Door opened for foreign ag workers

Federal pilot project is intended to fill hundreds of job vacancies of all skill levels in the sector

The federal government has announced a three-year Agri-Food Immigration Pilot to open 2,750 spots per year for foreign agriculture workers.

The goal is to fill hundreds of job vacancies of all skill levels, Ahmed Hussen, minister of immigration, refugees and citizenship, said July 11.

“We need to focus on meat processing and mushroom production as they face particular ongoing challenges,” said the minister.

“One of the ways to deal with that challenge is immigration to deal with labour market shortages in this industry.”

This program offers individuals a path toward permanent residency in Canada and potential citizenship.

The agriculture sector has struggled for more than a decade to find enough workers across many parts of the industry. Many accepted jobs in Canada as temporary foreign workers but the need is for permanent employees.

“There is nothing temporary about our need and our jobs,” said Marie-France MacKinnon of the Canadian Meat Council.

Labour market assessments show it is getting harder to find Canadian workers, especially in the meat sector, said Roger Cuznor, parliamentary secretary to minister of employment.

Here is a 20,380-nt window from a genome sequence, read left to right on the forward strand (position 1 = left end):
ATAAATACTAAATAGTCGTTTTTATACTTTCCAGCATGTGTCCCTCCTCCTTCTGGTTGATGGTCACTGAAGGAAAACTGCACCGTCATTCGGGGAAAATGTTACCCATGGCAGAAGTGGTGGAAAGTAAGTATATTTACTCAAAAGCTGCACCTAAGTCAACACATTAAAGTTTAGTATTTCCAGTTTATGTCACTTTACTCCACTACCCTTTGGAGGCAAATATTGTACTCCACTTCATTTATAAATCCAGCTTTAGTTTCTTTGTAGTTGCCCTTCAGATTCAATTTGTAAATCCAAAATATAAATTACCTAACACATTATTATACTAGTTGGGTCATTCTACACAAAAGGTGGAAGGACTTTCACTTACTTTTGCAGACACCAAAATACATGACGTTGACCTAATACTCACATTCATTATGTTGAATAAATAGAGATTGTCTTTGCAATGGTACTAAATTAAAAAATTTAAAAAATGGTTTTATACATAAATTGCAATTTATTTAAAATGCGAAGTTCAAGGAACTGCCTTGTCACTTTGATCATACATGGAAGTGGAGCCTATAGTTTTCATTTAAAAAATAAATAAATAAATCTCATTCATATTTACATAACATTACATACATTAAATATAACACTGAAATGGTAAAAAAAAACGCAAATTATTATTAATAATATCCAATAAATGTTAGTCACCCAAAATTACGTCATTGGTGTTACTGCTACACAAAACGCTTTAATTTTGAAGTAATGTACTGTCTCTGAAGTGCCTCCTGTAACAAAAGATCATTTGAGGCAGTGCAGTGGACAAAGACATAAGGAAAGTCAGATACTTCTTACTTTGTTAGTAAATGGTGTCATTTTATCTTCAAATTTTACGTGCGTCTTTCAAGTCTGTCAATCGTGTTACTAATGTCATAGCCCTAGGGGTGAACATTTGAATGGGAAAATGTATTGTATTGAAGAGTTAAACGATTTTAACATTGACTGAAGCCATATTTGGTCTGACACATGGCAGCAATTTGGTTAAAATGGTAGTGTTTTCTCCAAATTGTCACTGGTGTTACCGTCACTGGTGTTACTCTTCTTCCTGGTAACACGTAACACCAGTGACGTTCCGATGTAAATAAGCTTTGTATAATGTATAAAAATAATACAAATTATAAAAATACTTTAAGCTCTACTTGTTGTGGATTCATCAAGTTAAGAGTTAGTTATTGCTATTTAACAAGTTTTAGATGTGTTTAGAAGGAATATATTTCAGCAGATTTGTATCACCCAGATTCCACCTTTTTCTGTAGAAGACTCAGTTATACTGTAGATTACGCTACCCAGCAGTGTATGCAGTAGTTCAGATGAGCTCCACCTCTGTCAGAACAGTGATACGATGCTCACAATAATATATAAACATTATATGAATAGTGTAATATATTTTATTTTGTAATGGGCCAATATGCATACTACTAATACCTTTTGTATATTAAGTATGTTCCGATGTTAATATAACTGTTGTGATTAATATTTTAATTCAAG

Temporary foreign workers may apply under this pilot in early 2020. Candidates must have full time, non seasonal Canadian work experience in the Temporary Foreign Worker Program in the previous three years. They must achieve Canadian language benchmarks and demonstrate high school level equivalency or greater.

A maximum of 2,750 principal applicants, plus family members, will be accepted for processing in any given year. This represents about 16,500 possible new permanent residents over the duration of the pilot.

Employers in the agri-food sector who intend to be part of the pilot will be eligible for a two year labour market impact assessment.

Canadian Agricultural Human Resource Council research shows agriculture has about 16,500 job vacancies, which probably account for $2.9 billion in lost sales to the economy.

Contact barbara.duckworth@producer.com

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